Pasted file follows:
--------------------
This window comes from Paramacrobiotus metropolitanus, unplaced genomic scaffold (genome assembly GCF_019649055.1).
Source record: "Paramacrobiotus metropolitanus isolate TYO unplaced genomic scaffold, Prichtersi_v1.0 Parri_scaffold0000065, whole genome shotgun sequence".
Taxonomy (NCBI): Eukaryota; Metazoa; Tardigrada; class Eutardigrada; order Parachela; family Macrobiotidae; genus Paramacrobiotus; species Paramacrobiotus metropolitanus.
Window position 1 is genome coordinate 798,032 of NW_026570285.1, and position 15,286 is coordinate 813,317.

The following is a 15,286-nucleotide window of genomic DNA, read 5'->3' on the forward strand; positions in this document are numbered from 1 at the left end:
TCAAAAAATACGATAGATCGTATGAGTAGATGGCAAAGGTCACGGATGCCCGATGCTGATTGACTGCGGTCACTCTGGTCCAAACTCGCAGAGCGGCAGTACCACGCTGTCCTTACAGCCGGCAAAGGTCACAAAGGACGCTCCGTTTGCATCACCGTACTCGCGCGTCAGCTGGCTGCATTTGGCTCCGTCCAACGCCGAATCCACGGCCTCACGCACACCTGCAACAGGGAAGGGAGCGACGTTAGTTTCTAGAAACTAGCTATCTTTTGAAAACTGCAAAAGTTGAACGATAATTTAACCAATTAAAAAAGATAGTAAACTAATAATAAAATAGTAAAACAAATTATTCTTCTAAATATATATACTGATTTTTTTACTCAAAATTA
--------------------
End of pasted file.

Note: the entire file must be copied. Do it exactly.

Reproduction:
This window comes from Paramacrobiotus metropolitanus, unplaced genomic scaffold (genome assembly GCF_019649055.1).
Source record: "Paramacrobiotus metropolitanus isolate TYO unplaced genomic scaffold, Prichtersi_v1.0 Parri_scaffold0000065, whole genome shotgun sequence".
Taxonomy (NCBI): Eukaryota; Metazoa; Tardigrada; class Eutardigrada; order Parachela; family Macrobiotidae; genus Paramacrobiotus; species Paramacrobiotus metropolitanus.
Window position 1 is genome coordinate 798,032 of NW_026570285.1, and position 15,286 is coordinate 813,317.

The following is a 15,286-nucleotide window of genomic DNA, read 5'->3' on the forward strand; positions in this document are numbered from 1 at the left end:
TCAAAAAATACGATAGATCGTATGAGTAGATGGCAAAGGTCACGGATGCCCGATGCTGATTGACTGCGGTCACTCTGGTCCAAACTCGCAGAGCGGCAGTACCACGCTGTCCTTACAGCCGGCAAAGGTCACAAAGGACGCTCCGTTTGCATCACCGTACTCGCGCGTCAGCTGGCTGCATTTGGCTCCGTCCAACGCCGAATCCACGGCCTCACGCACACCTGCAACAGGGAAGGGAGCGACGTTAGTTTCTAGAAACTAGCTATCTTTTGAAAACTGCAAAAGTTGAACGATAATTTAACCAATTAAAAAAGATAGTAAACTAATAATAAAATAGTAAAACAAATTATTCTTCTAAATATATATACTGATTTTTTTACTCAAAATTA